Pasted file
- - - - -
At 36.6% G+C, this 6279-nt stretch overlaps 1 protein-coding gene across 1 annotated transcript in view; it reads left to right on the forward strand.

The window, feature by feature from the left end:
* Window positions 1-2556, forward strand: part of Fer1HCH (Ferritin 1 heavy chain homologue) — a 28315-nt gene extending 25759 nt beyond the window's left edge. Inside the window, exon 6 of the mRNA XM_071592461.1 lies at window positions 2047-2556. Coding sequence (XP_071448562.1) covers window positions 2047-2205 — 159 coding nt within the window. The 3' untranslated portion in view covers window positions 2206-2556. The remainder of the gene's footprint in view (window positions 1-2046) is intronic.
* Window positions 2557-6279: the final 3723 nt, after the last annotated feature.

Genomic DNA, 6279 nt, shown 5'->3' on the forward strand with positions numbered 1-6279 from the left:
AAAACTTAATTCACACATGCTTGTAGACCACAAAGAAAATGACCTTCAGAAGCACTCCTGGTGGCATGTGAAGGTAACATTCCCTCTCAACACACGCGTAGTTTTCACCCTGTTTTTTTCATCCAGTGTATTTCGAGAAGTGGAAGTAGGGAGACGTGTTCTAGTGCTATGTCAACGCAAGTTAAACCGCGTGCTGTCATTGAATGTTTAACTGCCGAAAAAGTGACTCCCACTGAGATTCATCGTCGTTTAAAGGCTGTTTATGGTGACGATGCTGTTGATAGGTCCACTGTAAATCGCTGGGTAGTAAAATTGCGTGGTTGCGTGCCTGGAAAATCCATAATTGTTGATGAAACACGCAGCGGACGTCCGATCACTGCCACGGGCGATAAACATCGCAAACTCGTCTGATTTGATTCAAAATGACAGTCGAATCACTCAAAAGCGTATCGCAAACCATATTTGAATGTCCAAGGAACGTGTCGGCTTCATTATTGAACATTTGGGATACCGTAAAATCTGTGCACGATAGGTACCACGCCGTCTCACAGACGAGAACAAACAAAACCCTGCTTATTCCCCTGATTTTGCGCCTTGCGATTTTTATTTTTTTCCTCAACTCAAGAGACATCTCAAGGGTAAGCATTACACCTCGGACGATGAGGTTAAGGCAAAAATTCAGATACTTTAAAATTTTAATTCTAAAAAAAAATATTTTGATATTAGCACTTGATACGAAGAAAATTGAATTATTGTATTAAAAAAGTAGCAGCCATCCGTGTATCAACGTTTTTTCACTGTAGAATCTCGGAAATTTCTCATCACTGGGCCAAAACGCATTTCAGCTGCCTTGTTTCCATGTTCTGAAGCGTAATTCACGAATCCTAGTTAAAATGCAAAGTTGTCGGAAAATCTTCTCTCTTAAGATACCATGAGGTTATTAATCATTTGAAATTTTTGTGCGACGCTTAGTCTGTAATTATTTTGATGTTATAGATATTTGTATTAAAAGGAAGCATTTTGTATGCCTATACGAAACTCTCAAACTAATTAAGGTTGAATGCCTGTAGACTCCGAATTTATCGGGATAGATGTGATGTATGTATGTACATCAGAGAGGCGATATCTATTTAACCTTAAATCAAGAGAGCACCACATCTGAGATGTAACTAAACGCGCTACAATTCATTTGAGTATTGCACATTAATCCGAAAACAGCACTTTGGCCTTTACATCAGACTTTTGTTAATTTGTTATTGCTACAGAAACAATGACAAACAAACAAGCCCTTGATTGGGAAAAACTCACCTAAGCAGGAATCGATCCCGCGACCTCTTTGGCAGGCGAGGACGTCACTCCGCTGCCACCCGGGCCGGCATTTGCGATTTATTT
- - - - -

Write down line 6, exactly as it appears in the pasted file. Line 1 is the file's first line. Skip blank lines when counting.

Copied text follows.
AAAACTTAATTCACACATGCTTGTAGACCACAAAGAAAATGACCTTCAGAAGCACTCCTGGTGGCATGTGAAGGTAACATTCCCTCTCAACACACGCGTAGTTTTCACCCTGTTTTTTTCATCCAGTGTATTTCGAGAAGTGGAAGTAGGGAGACGTGTTCTAGTGCTATGTCAACGCAAGTTAAACCGCGTGCTGTCATTGAATGTTTAACTGCCGAAAAAGTGACTCCCACTGAGATTCATCGTCGTTTAAAGGCTGTTTATGGTGACGATGCTGTTGATAGGTCCACTGTAAATCGCTGGGTAGTAAAATTGCGTGGTTGCGTGCCTGGAAAATCCATAATTGTTGATGAAACACGCAGCGGACGTCCGATCACTGCCACGGGCGATAAACATCGCAAACTCGTCTGATTTGATTCAAAATGACAGTCGAATCACTCAAAAGCGTATCGCAAACCATATTTGAATGTCCAAGGAACGTGTCGGCTTCATTATTGAACATTTGGGATACCGTAAAATCTGTGCACGATAGGTACCACGCCGTCTCACAGACGAGAACAAACAAAACCCTGCTTATTCCCCTGATTTTGCGCCTTGCGATTTTTATTTTTTTCCTCAACTCAAGAGACATCTCAAGGGTAAGCATTACACCTCGGACGATGAGGTTAAGGCAAAAATTCAGATACTTTAAAATTTTAATTCTAAAAAAAAATATTTTGATATTAGCACTTGATACGAAGAAAATTGAATTATTGTATTAAAAAAGTAGCAGCCATCCGTGTATCAACGTTTTTTCACTGTAGAATCTCGGAAATTTCTCATCACTGGGCCAAAACGCATTTCAGCTGCCTTGTTTCCATGTTCTGAAGCGTAATTCACGAATCCTAGTTAAAATGCAAAGTTGTCGGAAAATCTTCTCTCTTAAGATACCATGAGGTTATTAATCATTTGAAATTTTTGTGCGACGCTTAGTCTGTAATTATTTTGATGTTATAGATATTTGTATTAAAAGGAAGCATTTTGTATGCCTATACGAAACTCTCAAACTAATTAAGGTTGAATGCCTGTAGACTCCGAATTTATCGGGATAGATGTGATGTATGTATGTACATCAGAGAGGCGATATCTATTTAACCTTAAATCAAGAGAGCACCACATCTGAGATGTAACTAAACGCGCTACAATTCATTTGAGTATTGCACATTAATCCGAAAACAGCACTTTGGCCTTTACATCAGACTTTTGTTAATTTGTTATTGCTACAGAAACAATGACAAACAAACAAGCCCTTGATTGGGAAAAACTCACCTAAGCAGGAATCGATCCCGCGACCTCTTTGGCAGGCGAGGACGTCACTCCGCTGCCACCCGGGCCGGCATTTGCGATTTATTT